The way the supply chain works has changed rapidly in recent years, and the process only continues to evolve. That's true not just across the U.S., but around the globe, and companies in the logistics sphere have to be prepared to adjust quickly to changing situations throughout the sector.
One of the big frontiers in this regard is the expected widespread adoption of technology to automate various processes in the supply chain; altogether it's believed that some 75 million existing jobs worldwide will vanish as a result of automation. However, in that automation revolution, the supply chain is expected to actually add about 133 million jobs with new titles or roles within the next three years.
This is to say that, even with tens of millions of jobs being eliminated in one regard, the net gain throughout the supply chain as a result of automation should easily eclipse the losses.
However, those added jobs will likely only come for companies that are prepared to embrace the future of the manufacturing and supply chain sectors; estimates are that despite the widespread creation of jobs around the world, there will be some 2.4 million open positions in the field that go unfilled from 2018 to 2028 because of a lack of qualified candidates. And while there will be more use of augmented- and virtual-reality training options to get workers up to speed to the new tasks they're asked to perform, these may only be part of the true solution to the potential skills gap.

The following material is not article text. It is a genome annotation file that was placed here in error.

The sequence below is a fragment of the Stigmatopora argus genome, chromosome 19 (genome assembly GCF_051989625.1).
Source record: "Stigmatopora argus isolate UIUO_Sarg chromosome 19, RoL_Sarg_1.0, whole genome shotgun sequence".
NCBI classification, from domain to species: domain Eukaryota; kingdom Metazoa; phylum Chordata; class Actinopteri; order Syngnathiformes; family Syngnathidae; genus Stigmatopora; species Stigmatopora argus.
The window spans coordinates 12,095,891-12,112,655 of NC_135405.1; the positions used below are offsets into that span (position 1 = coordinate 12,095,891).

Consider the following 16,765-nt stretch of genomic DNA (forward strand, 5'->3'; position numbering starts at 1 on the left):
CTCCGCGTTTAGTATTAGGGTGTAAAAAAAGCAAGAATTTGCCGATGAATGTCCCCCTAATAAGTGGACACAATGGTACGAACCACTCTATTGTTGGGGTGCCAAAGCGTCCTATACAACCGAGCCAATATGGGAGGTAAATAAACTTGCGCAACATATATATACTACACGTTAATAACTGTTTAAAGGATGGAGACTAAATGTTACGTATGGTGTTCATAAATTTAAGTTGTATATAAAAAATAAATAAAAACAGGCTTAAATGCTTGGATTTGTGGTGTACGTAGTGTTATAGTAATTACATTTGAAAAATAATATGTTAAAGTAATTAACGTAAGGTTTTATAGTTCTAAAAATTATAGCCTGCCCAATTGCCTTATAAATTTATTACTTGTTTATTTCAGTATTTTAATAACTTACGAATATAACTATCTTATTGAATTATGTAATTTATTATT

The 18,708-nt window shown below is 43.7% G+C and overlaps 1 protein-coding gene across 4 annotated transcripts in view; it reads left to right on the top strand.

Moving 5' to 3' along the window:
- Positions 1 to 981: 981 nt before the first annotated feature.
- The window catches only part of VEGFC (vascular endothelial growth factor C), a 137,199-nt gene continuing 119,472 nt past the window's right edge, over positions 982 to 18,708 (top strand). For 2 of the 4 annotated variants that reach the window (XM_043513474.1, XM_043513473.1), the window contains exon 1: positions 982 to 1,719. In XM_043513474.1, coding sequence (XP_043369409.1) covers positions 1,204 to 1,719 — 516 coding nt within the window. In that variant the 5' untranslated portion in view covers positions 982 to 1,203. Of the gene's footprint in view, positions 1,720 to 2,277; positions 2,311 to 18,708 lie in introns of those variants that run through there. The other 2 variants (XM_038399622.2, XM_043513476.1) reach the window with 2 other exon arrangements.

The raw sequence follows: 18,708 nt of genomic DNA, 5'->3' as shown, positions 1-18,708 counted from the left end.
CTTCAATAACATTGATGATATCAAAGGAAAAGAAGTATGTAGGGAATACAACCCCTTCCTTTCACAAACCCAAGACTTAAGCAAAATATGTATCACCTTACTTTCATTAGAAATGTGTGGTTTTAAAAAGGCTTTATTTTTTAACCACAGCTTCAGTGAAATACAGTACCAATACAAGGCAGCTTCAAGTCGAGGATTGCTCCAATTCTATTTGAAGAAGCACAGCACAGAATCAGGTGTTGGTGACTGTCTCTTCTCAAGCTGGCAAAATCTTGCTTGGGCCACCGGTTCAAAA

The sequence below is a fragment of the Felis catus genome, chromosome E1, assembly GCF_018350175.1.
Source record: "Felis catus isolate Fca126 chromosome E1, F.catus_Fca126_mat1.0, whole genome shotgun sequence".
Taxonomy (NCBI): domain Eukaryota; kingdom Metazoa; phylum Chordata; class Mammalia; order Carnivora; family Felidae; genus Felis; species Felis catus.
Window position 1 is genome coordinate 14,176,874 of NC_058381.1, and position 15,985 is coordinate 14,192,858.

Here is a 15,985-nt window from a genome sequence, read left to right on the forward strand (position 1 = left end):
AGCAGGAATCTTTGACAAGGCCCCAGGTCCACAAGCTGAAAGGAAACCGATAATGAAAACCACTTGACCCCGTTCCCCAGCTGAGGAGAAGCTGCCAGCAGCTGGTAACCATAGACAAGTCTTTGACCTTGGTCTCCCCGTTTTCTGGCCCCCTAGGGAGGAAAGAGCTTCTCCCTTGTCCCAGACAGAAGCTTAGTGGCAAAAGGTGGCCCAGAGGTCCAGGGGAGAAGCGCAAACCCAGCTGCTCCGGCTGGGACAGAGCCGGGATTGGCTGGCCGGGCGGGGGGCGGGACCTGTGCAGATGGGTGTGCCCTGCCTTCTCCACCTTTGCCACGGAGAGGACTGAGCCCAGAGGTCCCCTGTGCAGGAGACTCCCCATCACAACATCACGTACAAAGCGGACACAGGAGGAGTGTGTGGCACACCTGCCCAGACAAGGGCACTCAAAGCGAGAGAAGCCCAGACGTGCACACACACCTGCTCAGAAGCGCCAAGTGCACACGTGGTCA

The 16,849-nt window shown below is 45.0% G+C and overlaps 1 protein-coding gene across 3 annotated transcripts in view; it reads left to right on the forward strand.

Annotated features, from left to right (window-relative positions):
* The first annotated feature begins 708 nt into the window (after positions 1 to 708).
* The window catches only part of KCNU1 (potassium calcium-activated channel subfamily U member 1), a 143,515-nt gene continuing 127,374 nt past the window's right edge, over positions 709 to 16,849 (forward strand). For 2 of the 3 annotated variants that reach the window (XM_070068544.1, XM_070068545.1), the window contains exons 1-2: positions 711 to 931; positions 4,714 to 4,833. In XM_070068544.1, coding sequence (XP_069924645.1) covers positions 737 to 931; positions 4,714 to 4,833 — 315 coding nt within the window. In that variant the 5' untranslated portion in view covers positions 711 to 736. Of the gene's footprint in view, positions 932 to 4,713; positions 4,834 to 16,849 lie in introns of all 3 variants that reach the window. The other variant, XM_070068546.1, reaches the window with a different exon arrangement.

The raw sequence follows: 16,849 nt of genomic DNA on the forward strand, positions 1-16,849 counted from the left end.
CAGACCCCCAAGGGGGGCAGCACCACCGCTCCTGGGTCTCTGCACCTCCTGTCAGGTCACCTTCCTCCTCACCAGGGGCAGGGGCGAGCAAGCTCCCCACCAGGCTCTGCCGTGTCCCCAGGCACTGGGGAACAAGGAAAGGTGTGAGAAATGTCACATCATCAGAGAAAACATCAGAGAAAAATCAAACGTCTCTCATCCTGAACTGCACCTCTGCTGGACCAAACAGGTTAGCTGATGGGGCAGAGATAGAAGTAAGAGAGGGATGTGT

In the past, companies may have been reluctant to adopt such technologies simply because there was relatively little clarity about where tech growth and adoption would go from top to bottom of the supply chain. With more data collection and therefore visibility, it is now much clearer what comes next, giving crucial - and actionable - insight into where logistics companies have to focus their growth efforts.
One of the biggest issues in dealing with the talent shortage within the manufacturing sector and the supply chain as a whole is that many workers involved in them are within a relatively short time before reaching their retirement age, and companies may struggle to replace those workers in particular. In addition, the new roles being created in these sectors also demand that companies develop leadership qualities from top to bottom of their organizations. This will not only help companies work more efficiently internally, but also when dealing with their various partners in the supply chain to make sure they encounter as few hiccups as possible.
To learn more about the present and future of the coming talent disruption in the supply chain, sign up for our upcoming webinar, "Is the Supply Chain Ready for the Future?" EmployBridge CMO Joanie Courtney, a widely recognized expert in both staffing and the American job market, will host the event on April 10, from 1:30-2:30 p.m. Eastern. You can also sign up to receive EmployBridge's white paper on the subject for an in-depth look at the issue.
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